School: University of California-Irvine; Class: Junior
Position: 2B/CF; B/T: R/R
Height: 5-11; Weight: 190
Previously Drafted: N/A
Background: Despite being a bit overlooked coming out of Valencia High School, Hiura, who was not drafted or as heavily recruited when compared to other top prospects, has earned a litany of awards and recognitions. The 5-foot-11, 190-pound infielder/outfielder started making waves as soon as he stepped on campus.
In 56 games for Head Coach Mike Gillespie, the then-true freshman slugged an impressive .330/.392/.520 while leading the squad in doubles (18), triples (2), and RBI (52). He would also finish second with seven homeruns. Louisville Slugger and the National Collegiate Baseball Writers Association named him to the First Team Freshman All-America. He was voted Big West Freshman Player of the Year and First Team All-Big West. Hiura continued that torrid approach at the plate for the Wenatchee AppleSox in the West Coast League during the summer as well, batting .356/.439/.623 with another 33 extra-base hits (21 doubles, six triples, and six homeruns).
Hiura, more or less, maintained status quo during his sophomore campaign as well: he slugged .358/.436/.539 with 12 doubles, two triples, seven homeruns, and a career high six stolen bases. That production earned him a spot on Team USA that summer as well, where he batted .289/.356/.553.
This season, to put it frankly, Hiura has posted ridiculous offensive numbers: he’s currently slugging .421/.556/.674 with 22 doubles, one triple, eight homeruns, and – just for good measure – nine stolen bases.
For his career, Hiura is sporting an impressive .367/.461/.573 with 52 doubles, five triples, 22 homeruns, and 16 stolen bases (in 28 total attempts).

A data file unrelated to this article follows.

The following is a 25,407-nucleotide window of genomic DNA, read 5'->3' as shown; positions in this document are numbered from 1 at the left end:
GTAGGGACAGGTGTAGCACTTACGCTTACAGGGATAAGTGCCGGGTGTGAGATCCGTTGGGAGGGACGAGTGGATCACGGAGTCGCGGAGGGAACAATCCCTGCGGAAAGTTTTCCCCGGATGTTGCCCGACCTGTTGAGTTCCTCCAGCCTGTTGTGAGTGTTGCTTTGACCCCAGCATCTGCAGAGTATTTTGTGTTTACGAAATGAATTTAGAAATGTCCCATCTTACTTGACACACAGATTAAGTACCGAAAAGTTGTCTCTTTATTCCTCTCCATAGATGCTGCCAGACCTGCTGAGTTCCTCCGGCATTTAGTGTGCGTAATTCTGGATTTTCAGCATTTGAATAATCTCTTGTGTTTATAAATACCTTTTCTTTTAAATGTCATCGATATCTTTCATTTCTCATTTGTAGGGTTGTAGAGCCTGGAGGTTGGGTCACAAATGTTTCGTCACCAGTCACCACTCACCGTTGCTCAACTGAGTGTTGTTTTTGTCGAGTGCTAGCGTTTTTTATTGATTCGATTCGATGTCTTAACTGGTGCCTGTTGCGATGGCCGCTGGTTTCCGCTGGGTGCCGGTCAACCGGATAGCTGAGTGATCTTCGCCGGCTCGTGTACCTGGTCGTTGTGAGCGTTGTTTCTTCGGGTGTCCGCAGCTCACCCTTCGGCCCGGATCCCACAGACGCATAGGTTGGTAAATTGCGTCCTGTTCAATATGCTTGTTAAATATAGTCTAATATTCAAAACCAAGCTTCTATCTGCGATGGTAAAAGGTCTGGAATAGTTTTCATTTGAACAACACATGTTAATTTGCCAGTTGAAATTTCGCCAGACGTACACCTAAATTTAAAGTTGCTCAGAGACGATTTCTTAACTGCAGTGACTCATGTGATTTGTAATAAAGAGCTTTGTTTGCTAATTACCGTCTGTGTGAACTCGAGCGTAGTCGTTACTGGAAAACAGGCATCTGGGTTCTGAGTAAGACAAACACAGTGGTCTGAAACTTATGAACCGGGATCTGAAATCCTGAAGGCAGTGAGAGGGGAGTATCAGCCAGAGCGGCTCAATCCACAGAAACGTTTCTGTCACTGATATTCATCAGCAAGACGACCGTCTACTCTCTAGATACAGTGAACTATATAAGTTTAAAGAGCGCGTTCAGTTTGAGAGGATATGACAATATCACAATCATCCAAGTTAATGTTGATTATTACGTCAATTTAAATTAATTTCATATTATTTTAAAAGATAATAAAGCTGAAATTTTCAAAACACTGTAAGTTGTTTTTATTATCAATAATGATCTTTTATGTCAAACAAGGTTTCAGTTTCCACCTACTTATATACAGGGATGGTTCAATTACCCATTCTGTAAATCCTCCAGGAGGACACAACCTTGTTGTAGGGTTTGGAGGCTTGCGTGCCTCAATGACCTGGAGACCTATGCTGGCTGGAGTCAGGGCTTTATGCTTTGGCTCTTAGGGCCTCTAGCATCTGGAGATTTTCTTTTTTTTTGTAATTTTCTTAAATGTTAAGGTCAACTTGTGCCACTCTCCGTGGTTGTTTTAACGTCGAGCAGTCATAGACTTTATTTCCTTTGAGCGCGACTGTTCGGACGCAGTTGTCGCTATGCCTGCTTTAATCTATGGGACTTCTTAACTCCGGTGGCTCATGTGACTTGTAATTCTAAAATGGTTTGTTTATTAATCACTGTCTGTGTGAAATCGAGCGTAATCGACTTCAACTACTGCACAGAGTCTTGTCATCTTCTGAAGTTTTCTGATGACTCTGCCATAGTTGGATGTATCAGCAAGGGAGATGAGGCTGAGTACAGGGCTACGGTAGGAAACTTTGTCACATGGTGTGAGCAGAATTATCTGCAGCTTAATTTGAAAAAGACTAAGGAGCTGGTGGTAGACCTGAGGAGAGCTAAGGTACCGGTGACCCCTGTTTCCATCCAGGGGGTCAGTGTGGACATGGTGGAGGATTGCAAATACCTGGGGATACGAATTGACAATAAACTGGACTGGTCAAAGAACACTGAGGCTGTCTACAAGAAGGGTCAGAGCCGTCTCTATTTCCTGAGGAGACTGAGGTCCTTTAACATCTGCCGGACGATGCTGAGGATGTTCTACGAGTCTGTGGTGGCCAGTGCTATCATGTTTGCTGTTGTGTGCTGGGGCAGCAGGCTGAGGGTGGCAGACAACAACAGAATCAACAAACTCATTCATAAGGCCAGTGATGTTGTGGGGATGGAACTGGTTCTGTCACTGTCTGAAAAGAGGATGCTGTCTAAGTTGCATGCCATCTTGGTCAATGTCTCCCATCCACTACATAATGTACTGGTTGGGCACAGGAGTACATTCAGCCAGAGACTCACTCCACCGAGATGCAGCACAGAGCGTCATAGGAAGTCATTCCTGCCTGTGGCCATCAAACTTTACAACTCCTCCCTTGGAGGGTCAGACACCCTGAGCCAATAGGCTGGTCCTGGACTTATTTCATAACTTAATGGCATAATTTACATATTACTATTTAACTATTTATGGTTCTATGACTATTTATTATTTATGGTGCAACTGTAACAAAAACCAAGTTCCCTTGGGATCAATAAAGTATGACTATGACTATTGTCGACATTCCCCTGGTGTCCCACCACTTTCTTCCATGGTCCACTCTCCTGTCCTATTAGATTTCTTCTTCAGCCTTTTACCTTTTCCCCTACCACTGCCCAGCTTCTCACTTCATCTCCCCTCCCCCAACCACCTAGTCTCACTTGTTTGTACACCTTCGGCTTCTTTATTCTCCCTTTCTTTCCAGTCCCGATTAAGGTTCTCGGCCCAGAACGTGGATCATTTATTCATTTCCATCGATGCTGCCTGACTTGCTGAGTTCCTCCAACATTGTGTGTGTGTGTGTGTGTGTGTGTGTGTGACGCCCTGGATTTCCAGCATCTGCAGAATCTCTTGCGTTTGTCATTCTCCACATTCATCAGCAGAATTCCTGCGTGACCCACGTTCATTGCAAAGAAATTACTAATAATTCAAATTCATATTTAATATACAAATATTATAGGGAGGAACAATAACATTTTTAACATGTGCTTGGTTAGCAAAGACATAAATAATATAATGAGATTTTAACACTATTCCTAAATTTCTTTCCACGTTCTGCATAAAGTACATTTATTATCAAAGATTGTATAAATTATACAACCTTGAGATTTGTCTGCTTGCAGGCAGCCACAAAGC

Projection: Consider the following:
- Between 2011 and 2016, here’s a list of Division I prospects that have batted at least .400/.550/.650 in a season (minimum 250 plate appearances): Justin Miller (SE Louisiana).
If the season ended today, Hiura would be the second name on that list – with the added asterisk that the UC Irvine slugger has faced off against far superior competition.
Offensively, there’s really nothing to not like about Hiura: he succeeded at every stop of his collegiate career; he hits for average; runs a little bit; has solid-average power; and his plate discipline has grown by leaps and bounds during his junior season. After posting a combined 85-to-42 strikeout-to-walk ratio during his first two seasons, he’s currently sporting an impressive 38-to-50 mark through his first 54 games in 2017.
Defensively, well, that’s another story. He simply doesn’t have a set position.
Hiura has seen some action at second base and in center field in the past, but he’s spent the majority of the time at DH this season. The bat, though, will likely play at any position in the outfield and could be an above-average force at second or third bases.
Finally, consider the following comparison:
Happ, the ninth overall pick out of the University of Cincinnati in 2015, put together a similar career triple-slash line, though he walked more frequently and showcased better speed. But if Hiura becomes 90% of Happ, any team that drafts the California native should be pleased.
Expect Hiura to go somewhere between picks 12 and 25 with a peak as a .300/.340/.410-type hitter.
Ceiling: 2.5- to 3.0-win player
Floor: 1.0-win player
Grade: First Round